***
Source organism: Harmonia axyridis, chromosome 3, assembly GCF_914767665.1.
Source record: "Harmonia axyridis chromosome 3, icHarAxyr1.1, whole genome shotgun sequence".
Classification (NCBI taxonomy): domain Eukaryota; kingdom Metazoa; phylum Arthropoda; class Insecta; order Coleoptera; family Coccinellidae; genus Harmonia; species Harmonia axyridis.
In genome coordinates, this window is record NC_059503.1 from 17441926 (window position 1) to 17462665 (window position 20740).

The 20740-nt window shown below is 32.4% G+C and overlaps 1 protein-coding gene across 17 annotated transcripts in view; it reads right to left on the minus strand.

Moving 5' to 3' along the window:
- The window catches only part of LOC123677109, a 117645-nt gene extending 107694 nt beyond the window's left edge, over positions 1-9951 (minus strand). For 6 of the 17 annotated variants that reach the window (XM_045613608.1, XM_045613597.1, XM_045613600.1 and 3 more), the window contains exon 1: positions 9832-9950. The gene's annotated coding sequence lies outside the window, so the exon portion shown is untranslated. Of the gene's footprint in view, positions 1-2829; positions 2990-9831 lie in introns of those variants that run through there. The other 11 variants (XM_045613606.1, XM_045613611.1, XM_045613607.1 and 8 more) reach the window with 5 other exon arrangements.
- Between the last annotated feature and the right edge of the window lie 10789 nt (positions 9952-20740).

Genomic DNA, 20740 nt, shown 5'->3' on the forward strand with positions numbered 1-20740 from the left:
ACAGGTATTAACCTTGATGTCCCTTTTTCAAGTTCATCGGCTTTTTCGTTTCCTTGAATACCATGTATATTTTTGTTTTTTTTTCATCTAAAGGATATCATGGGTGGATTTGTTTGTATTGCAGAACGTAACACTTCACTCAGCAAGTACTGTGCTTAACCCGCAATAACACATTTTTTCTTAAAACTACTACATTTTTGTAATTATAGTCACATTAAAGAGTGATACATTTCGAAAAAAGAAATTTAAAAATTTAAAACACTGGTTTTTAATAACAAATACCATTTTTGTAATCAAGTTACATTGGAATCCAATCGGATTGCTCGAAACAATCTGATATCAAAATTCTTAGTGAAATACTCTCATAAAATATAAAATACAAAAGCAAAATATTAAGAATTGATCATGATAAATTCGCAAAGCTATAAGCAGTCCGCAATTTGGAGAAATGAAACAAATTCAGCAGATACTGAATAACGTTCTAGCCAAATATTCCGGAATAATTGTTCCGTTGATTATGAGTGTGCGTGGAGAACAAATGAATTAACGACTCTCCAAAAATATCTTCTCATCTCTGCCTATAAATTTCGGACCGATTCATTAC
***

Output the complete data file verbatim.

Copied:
Source organism: Harmonia axyridis, chromosome 3, assembly GCF_914767665.1.
Source record: "Harmonia axyridis chromosome 3, icHarAxyr1.1, whole genome shotgun sequence".
Classification (NCBI taxonomy): domain Eukaryota; kingdom Metazoa; phylum Arthropoda; class Insecta; order Coleoptera; family Coccinellidae; genus Harmonia; species Harmonia axyridis.
In genome coordinates, this window is record NC_059503.1 from 17441926 (window position 1) to 17462665 (window position 20740).

The 20740-nt window shown below is 32.4% G+C and overlaps 1 protein-coding gene across 17 annotated transcripts in view; it reads right to left on the minus strand.

Moving 5' to 3' along the window:
- The window catches only part of LOC123677109, a 117645-nt gene extending 107694 nt beyond the window's left edge, over positions 1-9951 (minus strand). For 6 of the 17 annotated variants that reach the window (XM_045613608.1, XM_045613597.1, XM_045613600.1 and 3 more), the window contains exon 1: positions 9832-9950. The gene's annotated coding sequence lies outside the window, so the exon portion shown is untranslated. Of the gene's footprint in view, positions 1-2829; positions 2990-9831 lie in introns of those variants that run through there. The other 11 variants (XM_045613606.1, XM_045613611.1, XM_045613607.1 and 8 more) reach the window with 5 other exon arrangements.
- Between the last annotated feature and the right edge of the window lie 10789 nt (positions 9952-20740).

Genomic DNA, 20740 nt, shown 5'->3' on the forward strand with positions numbered 1-20740 from the left:
ACAGGTATTAACCTTGATGTCCCTTTTTCAAGTTCATCGGCTTTTTCGTTTCCTTGAATACCATGTATATTTTTGTTTTTTTTTCATCTAAAGGATATCATGGGTGGATTTGTTTGTATTGCAGAACGTAACACTTCACTCAGCAAGTACTGTGCTTAACCCGCAATAACACATTTTTTCTTAAAACTACTACATTTTTGTAATTATAGTCACATTAAAGAGTGATACATTTCGAAAAAAGAAATTTAAAAATTTAAAACACTGGTTTTTAATAACAAATACCATTTTTGTAATCAAGTTACATTGGAATCCAATCGGATTGCTCGAAACAATCTGATATCAAAATTCTTAGTGAAATACTCTCATAAAATATAAAATACAAAAGCAAAATATTAAGAATTGATCATGATAAATTCGCAAAGCTATAAGCAGTCCGCAATTTGGAGAAATGAAACAAATTCAGCAGATACTGAATAACGTTCTAGCCAAATATTCCGGAATAATTGTTCCGTTGATTATGAGTGTGCGTGGAGAACAAATGAATTAACGACTCTCCAAAAATATCTTCTCATCTCTGCCTATAAATTTCGGACCGATTCATTAC